Making a good part of my living as a public speaker means many conversations with potential clients about their events. Recently I had the following phone conversation about giving a keynote talk at a large manufacturing company:
Potential client: “So how much do you know about our industry?”
Me: “Honestly, not much. But the way innovation works, its often better to hear ideas from outside your industry, as it will give you new ways to think about how you do your work.”
Potential Client: Silence.
Me: (Brain scrambles to fill the silence) “…well think about this. Ford got the idea for assembly line cars by watching his butcher take cows apart. Anti-virus software uses the language, and tactics, of biology, not computer science. Leonardo da Vinci got most of his engineering ideas from watching birds and rivers. It’s by seeking out different ways, systems, perspectives, even vocabularies that many creative people find their great ideas. If you let me talk to your organization I can help them get ideas from places they’d never expect to find them.”
Potential Client: (The sound of crickets, over a phone line)
Me: (Brain in scramble overdrive) “If Innovation is something new, how can you expect to find it looking where you’ve always looked?”
Potential Client: “We’ll think about it. Thanks.”
A few days later they decided to go with someone in their own industry, primarily because… (drumroll)… they were in their own industry. So much for my skills of persuasion, eh?
The irony of creativity is this: people want to be creative without change. They want innovation with no risk. They want a new result with the same exact behavior. They can talk for hours about how passionate they are about creativity, but when it comes to actually changing anything, they’ll find a way to repeat the same thing again and again. That’s why books, seminars, courses and lectures on creativity rarely translate into much actual creation. No one can make change happen except the person who must accept the fears, and consequences, of change.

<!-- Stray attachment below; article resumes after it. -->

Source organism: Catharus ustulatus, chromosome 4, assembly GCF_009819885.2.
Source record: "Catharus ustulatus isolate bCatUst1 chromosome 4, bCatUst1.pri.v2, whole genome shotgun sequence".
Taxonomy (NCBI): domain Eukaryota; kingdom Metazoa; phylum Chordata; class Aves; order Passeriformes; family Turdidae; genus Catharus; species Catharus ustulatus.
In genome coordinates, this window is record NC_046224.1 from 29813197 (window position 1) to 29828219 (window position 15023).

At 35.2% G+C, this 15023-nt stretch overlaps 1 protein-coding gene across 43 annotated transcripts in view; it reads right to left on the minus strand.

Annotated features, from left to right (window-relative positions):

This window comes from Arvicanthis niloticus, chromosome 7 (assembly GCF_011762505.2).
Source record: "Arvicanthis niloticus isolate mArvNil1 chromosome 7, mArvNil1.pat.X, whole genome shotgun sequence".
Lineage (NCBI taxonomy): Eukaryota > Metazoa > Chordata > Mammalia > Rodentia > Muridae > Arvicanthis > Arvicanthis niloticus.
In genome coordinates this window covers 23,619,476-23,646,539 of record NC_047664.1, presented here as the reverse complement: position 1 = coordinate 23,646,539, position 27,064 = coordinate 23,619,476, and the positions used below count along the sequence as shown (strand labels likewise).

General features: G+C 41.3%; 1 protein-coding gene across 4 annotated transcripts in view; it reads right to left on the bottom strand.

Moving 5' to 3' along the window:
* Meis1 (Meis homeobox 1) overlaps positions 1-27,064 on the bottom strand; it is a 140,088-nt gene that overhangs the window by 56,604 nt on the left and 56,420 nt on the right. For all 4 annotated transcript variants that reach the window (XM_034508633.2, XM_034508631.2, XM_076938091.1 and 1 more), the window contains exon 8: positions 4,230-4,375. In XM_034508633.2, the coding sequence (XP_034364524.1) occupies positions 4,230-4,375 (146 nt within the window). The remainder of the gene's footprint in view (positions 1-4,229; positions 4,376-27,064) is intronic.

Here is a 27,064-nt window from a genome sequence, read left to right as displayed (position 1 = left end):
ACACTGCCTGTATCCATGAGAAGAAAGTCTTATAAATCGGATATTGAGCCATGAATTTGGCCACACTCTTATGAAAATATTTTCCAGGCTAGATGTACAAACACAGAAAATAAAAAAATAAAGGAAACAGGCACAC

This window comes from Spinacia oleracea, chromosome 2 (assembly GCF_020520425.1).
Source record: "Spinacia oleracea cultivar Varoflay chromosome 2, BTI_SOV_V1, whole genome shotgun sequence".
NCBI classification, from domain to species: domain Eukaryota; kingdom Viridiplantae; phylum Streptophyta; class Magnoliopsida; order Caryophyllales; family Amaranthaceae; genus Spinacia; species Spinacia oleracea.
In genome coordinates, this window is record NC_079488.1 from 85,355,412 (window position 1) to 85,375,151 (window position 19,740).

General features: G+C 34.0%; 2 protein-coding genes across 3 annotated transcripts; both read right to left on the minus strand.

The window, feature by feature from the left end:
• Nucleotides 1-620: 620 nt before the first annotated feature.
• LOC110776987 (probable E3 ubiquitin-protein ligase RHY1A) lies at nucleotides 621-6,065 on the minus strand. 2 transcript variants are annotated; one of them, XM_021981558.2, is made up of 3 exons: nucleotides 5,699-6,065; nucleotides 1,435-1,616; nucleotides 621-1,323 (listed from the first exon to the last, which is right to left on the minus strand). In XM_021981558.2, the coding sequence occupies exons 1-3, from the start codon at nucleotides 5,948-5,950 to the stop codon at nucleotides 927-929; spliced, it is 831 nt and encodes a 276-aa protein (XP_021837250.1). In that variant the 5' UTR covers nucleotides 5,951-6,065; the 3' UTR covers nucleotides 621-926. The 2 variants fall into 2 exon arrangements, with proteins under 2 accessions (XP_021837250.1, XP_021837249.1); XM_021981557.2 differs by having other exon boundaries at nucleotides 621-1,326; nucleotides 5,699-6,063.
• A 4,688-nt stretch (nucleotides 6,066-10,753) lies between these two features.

Situations like the above always make me wonder: if an organization isn’t open to taking a creative risk with a public speaker for an event, an entirely non-critical kind of business decision (whats the worst that can happen? A room full of bored people?) what hope is there for taking any real creative risks on the big decisions that matter? Not much.
A useful indicator of a company’s openness to change might just be the small things. How creative are they about the small decisions that govern the details of a company? While it is true many HR groups that govern the little decisions (like event speakers) can be more conservative than the rest of the company, looking at small decisions can reveal tons about the creative culture in an organization, especially regarding the ironies of pursuing creative thinking.
Whenever I visit a company and I’m shown around, I wonder: where are people allowed to take risks and be creative with little or no approval? In their dress? Their language? Their hours? Their processes? Their office setup? Where in all the daily decisions is change allowed, or encouraged? I’d bet that most places that are successful with making big changes are better with accepting small changes too. And the small examples of creativity, since they happen so often, can be easier to spot as an outsider (or perhaps, as an interview candidate) than the big ones.